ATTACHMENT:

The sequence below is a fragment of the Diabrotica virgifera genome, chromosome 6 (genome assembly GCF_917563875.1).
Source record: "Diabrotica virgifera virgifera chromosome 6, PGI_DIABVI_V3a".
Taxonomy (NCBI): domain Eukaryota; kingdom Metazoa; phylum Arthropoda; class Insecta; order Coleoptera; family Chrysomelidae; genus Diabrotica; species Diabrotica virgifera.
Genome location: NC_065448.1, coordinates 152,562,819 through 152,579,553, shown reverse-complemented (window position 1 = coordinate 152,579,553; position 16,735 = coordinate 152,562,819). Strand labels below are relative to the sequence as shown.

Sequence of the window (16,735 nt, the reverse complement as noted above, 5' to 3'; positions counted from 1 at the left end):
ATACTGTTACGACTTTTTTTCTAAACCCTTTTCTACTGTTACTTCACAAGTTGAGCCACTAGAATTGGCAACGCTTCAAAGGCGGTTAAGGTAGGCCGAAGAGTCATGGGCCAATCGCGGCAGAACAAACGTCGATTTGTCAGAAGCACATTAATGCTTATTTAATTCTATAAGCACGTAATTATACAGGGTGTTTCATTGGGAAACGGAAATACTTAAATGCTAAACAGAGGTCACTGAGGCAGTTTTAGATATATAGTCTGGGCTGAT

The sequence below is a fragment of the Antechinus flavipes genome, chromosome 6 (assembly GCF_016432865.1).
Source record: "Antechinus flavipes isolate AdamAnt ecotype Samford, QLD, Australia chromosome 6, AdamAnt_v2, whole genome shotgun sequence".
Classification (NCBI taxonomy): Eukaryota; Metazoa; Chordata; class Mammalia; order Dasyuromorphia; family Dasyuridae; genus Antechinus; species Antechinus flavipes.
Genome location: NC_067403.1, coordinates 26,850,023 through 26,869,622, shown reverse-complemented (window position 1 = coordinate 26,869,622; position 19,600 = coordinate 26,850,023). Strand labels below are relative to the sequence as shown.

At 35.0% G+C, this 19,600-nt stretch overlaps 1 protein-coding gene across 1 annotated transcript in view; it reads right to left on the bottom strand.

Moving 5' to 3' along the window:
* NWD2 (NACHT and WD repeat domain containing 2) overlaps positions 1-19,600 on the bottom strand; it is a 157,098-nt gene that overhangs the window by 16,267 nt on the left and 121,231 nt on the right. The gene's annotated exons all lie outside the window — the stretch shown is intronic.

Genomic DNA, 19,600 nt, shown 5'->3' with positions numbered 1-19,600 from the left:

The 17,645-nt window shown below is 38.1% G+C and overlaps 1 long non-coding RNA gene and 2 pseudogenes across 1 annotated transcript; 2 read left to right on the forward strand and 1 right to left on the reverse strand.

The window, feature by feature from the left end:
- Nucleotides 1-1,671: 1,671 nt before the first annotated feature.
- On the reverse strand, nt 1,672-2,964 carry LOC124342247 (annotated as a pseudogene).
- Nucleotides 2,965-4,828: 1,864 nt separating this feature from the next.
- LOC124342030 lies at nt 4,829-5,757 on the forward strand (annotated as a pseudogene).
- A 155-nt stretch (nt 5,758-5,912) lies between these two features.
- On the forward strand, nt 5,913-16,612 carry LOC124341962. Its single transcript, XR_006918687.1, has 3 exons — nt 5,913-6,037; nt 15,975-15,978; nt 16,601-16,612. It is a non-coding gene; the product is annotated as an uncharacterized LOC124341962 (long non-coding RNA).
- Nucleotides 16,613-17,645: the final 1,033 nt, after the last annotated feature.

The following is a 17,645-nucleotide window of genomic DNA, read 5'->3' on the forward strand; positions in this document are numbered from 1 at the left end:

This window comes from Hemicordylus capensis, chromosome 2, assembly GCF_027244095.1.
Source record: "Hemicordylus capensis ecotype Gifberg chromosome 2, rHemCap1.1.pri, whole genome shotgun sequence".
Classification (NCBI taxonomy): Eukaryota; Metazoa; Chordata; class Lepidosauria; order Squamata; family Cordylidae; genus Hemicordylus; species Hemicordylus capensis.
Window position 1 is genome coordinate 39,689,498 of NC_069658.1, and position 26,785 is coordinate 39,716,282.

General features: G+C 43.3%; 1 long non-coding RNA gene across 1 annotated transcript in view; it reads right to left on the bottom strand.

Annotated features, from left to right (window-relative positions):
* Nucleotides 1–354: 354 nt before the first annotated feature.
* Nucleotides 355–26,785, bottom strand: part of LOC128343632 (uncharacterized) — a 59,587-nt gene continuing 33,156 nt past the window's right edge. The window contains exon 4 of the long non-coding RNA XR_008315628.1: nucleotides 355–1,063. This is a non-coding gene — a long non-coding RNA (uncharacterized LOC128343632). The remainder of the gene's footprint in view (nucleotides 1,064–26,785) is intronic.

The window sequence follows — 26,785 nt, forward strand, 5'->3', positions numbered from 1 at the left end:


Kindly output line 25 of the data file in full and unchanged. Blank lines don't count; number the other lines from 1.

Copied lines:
This window comes from Hemicordylus capensis, chromosome 2, assembly GCF_027244095.1.